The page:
The ALCO Committee has both oversight and strategic responsibility. At the most basic level, ALCO specifically needs to review and approve the assumptions feeding the asset liability model and understand the interest rate risk position of the institution. In most cases, this needs to be a quarterly process at a minimum, but could be more frequent in times of quickly moving market rates, developing competitive pressures or new product introductions. Next, ALCO should continually discuss ways of mitigating risk, review impact of proposed strategies to interest rate risk, capital and projected earnings. After reviewing these potential impacts, it falls on ALCO to approve the strategies for management to implement and review going forward. Finally, ALCO maintains the responsibility to implement modifications to the A/L process based on annual third party review.

The recent rate environment places additional demands on ALCO. Growing regulatory attention on non-maturing deposit balances places the responsibility on Banks to develop and maintain pricing change betas and decay rates for these deposits. Additionally, diagnosing and modeling potential migrating behavior of these balances going forward should be analyzed by ALCO by completing change in deposit mix simulations to determine potential liquidity and earnings implications.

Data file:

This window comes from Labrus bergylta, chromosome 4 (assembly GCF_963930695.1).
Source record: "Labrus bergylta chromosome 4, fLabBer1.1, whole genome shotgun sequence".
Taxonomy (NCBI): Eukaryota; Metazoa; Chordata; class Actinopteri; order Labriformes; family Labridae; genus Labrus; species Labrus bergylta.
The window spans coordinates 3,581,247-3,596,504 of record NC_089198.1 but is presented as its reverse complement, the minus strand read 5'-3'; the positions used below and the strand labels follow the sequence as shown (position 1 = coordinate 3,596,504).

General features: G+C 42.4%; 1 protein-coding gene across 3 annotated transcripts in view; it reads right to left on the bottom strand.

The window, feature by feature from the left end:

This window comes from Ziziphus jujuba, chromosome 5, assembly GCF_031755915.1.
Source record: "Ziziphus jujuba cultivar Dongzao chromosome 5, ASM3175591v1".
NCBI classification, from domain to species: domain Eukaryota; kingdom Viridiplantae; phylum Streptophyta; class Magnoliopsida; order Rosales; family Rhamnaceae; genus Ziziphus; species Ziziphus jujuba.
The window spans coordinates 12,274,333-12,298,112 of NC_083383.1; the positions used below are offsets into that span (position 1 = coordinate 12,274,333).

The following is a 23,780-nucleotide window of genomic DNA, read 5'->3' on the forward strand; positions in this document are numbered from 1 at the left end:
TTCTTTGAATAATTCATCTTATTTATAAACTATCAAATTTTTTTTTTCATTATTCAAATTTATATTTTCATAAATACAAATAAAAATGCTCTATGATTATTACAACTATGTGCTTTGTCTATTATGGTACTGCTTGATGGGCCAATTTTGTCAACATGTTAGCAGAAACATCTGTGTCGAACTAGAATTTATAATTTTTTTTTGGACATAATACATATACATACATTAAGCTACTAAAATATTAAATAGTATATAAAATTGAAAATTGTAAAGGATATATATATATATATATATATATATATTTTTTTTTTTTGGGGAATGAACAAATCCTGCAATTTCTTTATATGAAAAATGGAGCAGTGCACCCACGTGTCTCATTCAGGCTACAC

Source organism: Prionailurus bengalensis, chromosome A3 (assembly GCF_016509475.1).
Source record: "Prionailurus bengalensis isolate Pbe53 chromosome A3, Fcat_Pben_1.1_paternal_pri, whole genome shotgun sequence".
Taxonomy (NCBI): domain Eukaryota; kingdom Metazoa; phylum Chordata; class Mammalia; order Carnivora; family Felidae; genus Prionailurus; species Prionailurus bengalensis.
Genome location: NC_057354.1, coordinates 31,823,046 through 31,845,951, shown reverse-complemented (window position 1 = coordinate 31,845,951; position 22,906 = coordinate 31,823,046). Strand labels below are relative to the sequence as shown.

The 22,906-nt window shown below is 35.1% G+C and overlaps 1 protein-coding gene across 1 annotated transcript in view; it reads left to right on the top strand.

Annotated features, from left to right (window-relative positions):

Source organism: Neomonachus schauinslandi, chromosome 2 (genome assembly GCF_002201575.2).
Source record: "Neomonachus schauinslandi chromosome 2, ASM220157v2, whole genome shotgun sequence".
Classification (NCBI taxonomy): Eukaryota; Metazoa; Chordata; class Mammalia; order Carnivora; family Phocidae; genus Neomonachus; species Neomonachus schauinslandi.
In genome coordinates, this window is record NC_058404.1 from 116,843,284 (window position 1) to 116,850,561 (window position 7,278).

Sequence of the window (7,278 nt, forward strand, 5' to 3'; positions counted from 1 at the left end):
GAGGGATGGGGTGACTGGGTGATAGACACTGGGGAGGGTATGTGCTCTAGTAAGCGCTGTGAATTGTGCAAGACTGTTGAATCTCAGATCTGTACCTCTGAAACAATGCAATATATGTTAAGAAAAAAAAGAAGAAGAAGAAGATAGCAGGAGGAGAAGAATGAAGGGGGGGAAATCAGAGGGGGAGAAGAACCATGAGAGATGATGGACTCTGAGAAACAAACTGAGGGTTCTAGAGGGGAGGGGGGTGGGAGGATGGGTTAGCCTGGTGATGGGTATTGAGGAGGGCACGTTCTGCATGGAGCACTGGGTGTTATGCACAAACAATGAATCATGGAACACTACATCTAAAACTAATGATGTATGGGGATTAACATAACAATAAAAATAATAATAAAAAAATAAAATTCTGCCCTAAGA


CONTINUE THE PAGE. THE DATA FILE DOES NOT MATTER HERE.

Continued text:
In the end, the A/L process is a key tool to manage interest rate risk, an item the FDIC calls “one of the most important jobs of a banker.” The process can be burdensome yet it’s incumbent upon us as bankers to use this process not only for regulatory compliance but also as the means to drive stable long- term earnings of our institutions.

The BOK Financial – Financial Institutions Group provides third party asset liability reviews, modeling, consulting, decay rate studies, and investment portfolio strategy. They can be reached at 866.440.6515 or learn more at

© 2015 BOSC, Inc. Securities offered by BOSC, Inc., member FINRA/SIPC. Asset liability modeling, CD underwriting, portfolio accounting and safekeeping services are provided by BOKF, NA, an affiliate of BOSC, Inc. Investments and insurance are not insured by the FDIC; are not deposits or other obligations of, and are not guaranteed by, any bank or bank affiliate. The content in this document is for informational and educational purposes only and does not constitute legal, tax or investment advice. Always consult with a qualified financial professional, accountant or lawyer for legal, tax and investment advice.